Brain Damage Complaint - Queensland Medical Rights Solicitors QLD

LAWYER HELPLINE: 07 3613 7325


If you think that you have received inadequate or negligent medical treatment which has caused brain damage, our solicitors will be able to assist you in making a complaint to the Office of the Health Ombudsman (OHO) in Queensland. Our QLD based solicitors deal with health care complaints on a ‘pro bono’ basis and will not make any charge to you for advice on how to make a complaint to the Office of the Health Ombudsman. A complaint to the Office of the Health Ombudsman in QLD is not a medical negligence compensation claim and will not result in the payment of compensation but may assist you in further understanding what went wrong and why you were treated in the way that has caused you concern. There are a number of possible outcomes and the Queensland Office of the Health Ombudsman may be able to obtain a more full explanation of the circumstances of any alleged negligence or may give you more details about the treatment that you have received.

Brain Damage

Brain damage can occur as a result of chemical toxins, infections on the brain, and trauma to the brain. Most cases of brain damage are caused by traumatic injuries.

Brain damage is common and results in the deterioration of brain cells so that a person doesn’t function as to their normal potential. About 1.4 million people a year suffer from some sort of brain injury and a total of 5.3 million people every year are suffering from some of sort of aftereffect of having brain damage. About 50,000 people will die each year because of a brain injury, usually traumatic in nature. Brain damage causes a great amount of money per year—about $50 billion in medical costs and lost wages.

Brain damage comes in many types and in differing degrees of severity. For example, concussions represent head injuries and brain injuries but they are not severe and are often self-limiting. Traumatic brain injuries are usually caused by an external force such as is seen in a motor vehicle accident, a fall from a great height, child abuse or other violence, and sports injuries. The brain moves about inside the head, damaging the delicate cells.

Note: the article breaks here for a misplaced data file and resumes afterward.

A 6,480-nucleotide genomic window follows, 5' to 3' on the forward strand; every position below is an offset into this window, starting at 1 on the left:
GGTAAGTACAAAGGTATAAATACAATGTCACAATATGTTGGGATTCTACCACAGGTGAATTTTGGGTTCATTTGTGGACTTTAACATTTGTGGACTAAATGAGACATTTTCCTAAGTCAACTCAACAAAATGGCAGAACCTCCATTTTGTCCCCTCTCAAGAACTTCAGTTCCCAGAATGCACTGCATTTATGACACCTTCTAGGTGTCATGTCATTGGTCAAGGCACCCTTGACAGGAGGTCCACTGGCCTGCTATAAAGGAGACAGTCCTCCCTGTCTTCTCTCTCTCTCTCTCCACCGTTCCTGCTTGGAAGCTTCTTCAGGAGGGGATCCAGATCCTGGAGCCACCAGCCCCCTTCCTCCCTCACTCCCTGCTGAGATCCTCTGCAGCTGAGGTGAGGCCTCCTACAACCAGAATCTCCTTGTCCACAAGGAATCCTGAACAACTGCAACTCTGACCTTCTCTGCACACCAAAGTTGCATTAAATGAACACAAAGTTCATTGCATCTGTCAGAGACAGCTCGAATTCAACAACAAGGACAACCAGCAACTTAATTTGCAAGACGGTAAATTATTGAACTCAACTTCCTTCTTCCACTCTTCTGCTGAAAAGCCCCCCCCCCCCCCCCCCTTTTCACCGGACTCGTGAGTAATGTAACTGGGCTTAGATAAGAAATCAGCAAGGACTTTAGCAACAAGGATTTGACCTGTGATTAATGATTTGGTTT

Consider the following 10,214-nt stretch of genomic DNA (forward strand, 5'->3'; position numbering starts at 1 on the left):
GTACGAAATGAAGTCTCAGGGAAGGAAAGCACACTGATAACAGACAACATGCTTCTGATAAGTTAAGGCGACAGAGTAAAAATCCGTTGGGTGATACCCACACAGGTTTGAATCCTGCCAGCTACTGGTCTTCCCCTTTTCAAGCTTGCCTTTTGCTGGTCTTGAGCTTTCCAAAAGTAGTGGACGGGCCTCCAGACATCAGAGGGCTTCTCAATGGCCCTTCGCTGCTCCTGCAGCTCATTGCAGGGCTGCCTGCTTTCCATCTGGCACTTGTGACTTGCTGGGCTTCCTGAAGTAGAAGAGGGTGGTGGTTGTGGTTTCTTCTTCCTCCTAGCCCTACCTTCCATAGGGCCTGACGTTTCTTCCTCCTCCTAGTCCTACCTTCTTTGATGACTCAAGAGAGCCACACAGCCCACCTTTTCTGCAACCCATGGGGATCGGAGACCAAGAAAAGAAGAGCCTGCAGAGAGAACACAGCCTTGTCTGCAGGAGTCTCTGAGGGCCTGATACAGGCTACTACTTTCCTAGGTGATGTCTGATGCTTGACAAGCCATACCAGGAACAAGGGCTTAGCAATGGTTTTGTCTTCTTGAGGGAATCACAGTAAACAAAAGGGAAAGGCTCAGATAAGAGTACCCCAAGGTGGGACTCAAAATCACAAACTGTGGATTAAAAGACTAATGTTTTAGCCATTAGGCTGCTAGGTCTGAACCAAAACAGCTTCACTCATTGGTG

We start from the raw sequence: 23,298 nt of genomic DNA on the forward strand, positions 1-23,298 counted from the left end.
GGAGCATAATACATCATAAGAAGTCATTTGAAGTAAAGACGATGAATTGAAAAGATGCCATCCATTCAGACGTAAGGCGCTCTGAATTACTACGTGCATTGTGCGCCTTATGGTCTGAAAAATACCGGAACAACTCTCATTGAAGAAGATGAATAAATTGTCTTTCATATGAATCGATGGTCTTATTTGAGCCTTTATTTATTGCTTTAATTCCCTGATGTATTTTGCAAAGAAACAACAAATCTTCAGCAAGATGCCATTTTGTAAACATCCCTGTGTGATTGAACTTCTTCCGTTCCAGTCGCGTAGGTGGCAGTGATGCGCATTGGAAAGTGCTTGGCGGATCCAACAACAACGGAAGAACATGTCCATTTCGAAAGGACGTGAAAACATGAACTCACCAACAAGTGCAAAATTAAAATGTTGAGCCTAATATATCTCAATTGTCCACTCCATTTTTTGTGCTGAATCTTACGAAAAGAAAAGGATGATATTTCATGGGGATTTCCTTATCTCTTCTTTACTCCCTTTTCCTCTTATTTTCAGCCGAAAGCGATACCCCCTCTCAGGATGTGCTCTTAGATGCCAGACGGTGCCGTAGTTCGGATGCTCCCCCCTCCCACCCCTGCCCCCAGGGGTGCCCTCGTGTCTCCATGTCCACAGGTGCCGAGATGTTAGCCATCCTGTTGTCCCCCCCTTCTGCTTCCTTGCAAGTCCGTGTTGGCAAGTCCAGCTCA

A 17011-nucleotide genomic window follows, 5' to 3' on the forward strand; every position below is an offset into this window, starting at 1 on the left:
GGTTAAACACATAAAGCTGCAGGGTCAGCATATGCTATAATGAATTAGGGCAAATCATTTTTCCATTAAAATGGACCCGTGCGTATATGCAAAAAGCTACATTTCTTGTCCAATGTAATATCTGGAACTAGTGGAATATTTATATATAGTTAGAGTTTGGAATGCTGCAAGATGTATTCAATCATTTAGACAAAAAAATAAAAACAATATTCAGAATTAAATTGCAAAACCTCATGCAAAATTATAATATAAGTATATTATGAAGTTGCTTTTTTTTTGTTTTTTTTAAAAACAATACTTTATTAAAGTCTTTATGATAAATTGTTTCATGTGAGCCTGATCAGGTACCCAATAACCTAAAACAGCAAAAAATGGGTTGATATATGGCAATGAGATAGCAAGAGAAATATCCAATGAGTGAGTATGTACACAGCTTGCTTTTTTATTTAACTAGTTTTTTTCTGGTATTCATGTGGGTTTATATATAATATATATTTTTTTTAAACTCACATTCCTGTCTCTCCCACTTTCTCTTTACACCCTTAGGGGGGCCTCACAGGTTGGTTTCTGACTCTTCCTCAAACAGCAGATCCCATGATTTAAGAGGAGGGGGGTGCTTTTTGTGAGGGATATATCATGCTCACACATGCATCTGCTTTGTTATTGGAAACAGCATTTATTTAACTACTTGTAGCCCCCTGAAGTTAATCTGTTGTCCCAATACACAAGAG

One can get an acquired brain injury, such as when there is pressure on the brain from a brain tumor. It could also happen secondary to having a stroke or to having some other neurological illness. There is also brain damage that is secondary to a genetic condition or to birth trauma. This is known as congenital brain damage. Even though they can be brain damage, they are not usually traumatic.

In traumatic brain injury, the injury can be localized or generalized. If a person is shot, the damage to the brain is localized. If there is a closed head injury from a motor vehicle accident, the damage to the brain is more generalized. Generalized injuries tend to be more severe than localized injuries. Milder brain injuries tend to be more temporary while severe brain injuries are more permanent. Mild injuries often lead to things like headaches, memory difficulties, confusion, nausea, and balance problems. Serious injuries generally lead to coma and to lifelong problems with the neurological system. These injuries lead to permanent brain damage.

Brain damage happens when the actual brain cells are injured from trauma or when the brain is starved of oxygen for too long. Those most at risk for brain injuries are young men between the ages of 15 and 24. Brain damage also happens in young children and in older adults.

While causes of traumatic brain injury are car accidents, sports accidents, falls and violence, the causes of an acquired brain injury include poisoning, infection, toxicities, heart attacks, strangulations, drowning, stroke, aneurysms, brain tumors, use of illicit drugs, and certain neurological diseases.